In an attempt to make cancer treatment affordable, the Indian government has approved a grant of $2.8 million to conduct the first-in-human phase-1/2 clinical trial of Chimeric Antigen Receptor T-cell (CAR-T) therapy in the country. The funding has been made available to researchers days after the first CAR-T cell therapy (a type of gene therapy) was performed at the Bone Marrow Transplant unit at the Tata Memorial Hospital in Mumbai.
"If the trials are successful, it may save millions of lives by making the treatment available in India at an affordable cost. It is the research of the Indian Institute of Technology-Bombay that is expected to touch the lives of all,” Subhasis Chaudhuri, director of IIT-Bombay, said.treatment of cancer. Clinical trials conducted across the world have shown promising results in end-stage patients, especially in those suffering from acute lymphocytic leukemia. Reportedly, each patient's CAR-T cell therapy costs around $548,174.
"If successful, many of our patients can be treated closer to home at a fraction of the cost. However, we will need to wait for a few years for the trial data to be released and regulatory approval obtained before it becomes the standard of care," Dr Vijay Agarwal, the lead and senior consultant in Medical Oncology at the Aster RV Hospital in Bangalore, told Sputnik.
The World Health Organization suggested in its latest report that out of 100,000 people, 79 die from cancer in India and the number of deaths from the disease in India is 6 percent of global cancer-related deaths.
What is Chimeric Antigen Receptor T-cell (CAR-T) therapy?
CAR-T is a type of immunotherapy where the patient’s own immune cells (T-cells) are collected, re-engineered to fight the cancer cells, and given back to the patient. In this procedure, blood from a vein in the patient’s arm is taken through a tube into an apheresis machine (which separates the blood into its constituent parts). This removes the white blood cells, including the T-cells, and sends the rest of the blood back inside the patient's body. Then, the gene for a special receptor - called a chimeric antigen receptor (CAR) - is inserted into the T-cells in the laboratory.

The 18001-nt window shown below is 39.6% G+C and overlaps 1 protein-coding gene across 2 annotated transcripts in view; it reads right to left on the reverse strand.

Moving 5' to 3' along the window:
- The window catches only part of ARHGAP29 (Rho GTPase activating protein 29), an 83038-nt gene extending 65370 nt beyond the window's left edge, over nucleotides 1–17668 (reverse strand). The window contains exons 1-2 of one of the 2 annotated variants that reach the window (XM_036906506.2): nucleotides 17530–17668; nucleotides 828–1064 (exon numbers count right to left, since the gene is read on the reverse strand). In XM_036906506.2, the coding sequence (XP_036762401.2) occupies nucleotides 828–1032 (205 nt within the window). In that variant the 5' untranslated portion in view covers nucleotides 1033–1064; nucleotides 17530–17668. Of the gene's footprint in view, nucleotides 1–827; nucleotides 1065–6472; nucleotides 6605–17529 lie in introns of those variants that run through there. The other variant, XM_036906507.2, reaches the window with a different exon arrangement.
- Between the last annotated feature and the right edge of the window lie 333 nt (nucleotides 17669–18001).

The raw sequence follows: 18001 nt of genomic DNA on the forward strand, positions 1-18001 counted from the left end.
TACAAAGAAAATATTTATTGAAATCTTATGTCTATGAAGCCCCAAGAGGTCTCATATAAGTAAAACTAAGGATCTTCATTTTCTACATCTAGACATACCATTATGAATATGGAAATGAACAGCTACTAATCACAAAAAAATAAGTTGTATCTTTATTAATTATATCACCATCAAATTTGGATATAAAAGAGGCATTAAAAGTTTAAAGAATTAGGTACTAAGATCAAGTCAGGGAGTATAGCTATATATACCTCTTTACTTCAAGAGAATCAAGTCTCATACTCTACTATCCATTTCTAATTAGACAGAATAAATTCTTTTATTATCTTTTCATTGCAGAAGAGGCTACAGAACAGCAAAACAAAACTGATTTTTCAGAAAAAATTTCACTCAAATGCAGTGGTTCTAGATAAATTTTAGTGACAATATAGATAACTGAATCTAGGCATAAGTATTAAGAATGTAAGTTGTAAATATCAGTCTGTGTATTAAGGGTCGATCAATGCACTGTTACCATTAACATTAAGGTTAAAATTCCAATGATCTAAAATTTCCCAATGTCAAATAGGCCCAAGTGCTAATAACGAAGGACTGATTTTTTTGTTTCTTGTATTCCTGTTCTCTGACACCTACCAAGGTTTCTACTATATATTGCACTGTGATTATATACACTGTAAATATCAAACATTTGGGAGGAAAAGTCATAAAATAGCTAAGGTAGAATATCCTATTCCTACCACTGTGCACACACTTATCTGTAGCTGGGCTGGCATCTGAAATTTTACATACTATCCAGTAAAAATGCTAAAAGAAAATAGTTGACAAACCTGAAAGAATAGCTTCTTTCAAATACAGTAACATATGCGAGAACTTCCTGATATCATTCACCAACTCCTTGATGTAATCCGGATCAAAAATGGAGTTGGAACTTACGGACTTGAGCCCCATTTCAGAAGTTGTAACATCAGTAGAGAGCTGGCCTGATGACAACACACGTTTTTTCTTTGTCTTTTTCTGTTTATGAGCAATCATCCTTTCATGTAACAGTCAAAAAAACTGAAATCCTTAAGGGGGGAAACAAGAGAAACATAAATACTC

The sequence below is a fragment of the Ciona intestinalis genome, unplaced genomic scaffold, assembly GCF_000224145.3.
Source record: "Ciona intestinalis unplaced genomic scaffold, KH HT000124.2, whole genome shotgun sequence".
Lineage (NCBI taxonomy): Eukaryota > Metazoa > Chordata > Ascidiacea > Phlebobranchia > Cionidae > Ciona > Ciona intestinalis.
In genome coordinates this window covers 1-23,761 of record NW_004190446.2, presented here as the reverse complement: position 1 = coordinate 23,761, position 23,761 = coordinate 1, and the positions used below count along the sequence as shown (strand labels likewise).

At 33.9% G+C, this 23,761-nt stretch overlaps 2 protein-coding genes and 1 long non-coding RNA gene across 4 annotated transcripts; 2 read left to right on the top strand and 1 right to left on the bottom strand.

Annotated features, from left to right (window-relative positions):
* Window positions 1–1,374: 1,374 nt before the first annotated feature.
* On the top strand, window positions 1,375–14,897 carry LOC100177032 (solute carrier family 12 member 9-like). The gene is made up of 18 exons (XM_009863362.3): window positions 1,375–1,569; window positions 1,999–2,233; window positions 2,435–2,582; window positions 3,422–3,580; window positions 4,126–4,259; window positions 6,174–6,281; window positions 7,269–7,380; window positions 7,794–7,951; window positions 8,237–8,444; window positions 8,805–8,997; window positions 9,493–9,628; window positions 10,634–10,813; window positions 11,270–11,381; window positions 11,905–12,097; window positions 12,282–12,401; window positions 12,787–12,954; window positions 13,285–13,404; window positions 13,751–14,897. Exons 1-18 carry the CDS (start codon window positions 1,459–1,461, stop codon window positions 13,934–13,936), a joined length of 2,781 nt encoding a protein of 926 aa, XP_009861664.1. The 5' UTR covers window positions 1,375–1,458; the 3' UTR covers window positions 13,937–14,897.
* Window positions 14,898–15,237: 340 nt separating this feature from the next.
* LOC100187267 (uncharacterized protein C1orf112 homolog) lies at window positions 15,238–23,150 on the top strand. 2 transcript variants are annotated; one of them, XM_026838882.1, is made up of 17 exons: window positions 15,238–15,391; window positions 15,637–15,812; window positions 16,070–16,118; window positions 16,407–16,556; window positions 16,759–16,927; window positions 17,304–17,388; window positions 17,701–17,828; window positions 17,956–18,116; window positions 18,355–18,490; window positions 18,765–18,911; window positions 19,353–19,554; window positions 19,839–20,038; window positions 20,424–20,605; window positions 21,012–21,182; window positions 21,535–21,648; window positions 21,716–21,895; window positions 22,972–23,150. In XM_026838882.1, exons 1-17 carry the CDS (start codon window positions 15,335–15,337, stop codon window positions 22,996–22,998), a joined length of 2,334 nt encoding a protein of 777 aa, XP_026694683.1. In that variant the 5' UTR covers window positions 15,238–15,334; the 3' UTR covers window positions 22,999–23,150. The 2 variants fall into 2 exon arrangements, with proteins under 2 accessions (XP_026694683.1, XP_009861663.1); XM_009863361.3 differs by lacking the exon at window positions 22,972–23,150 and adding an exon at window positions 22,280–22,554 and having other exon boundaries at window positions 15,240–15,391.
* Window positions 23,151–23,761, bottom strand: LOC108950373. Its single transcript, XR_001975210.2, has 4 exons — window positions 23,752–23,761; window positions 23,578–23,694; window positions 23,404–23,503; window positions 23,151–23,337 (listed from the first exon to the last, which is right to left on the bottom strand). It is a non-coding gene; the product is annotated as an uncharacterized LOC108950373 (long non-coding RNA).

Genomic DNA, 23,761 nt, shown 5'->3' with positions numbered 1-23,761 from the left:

Several oncologists told Sputnik that CAR-T therapy is currently approved by the Food and Drug Administration (FDA) for certain lymphomas and leukemia types. However, many clinical trials are underway in many other types of cancers.
What Makes This Treatment Different From Other Cancer Therapies?
"Dramatic clinical responses and high rates of complete remission have been observed in the setting of CAR-T cell therapy of B-cell malignancies. This resulted in two recent FDA approvals of CAR T cells directed against the CD19 protein for the treatment of acute lymphoblastic leukemia and diffuse large B-cell lymphoma. Thus, CAR-T cells are arguably one of the first successful examples of synthetic biology and personalised cellular cancer therapy to become commercially available," Dr Rajan Verma, medical director at Oncquest Laboratories, told Sputnik.
Though CAR-T is a reasonably safe and effective treatment, one should be aware of some of the side effects of the sudden release of certain substances called cytokines, which can cause significant inflammation in the body called cytokine release syndrome.
"CAR-T cell therapy is the epitome of hope in an ocean of uncertainty. It gives a glimmer of hope to the patient suffering a relapse where most of the standard treatment has failed. It can convert the cancer into remission," Dr Preetam Jain, medical oncologist at Bhatia Hospital Mumbai, told Sputnik.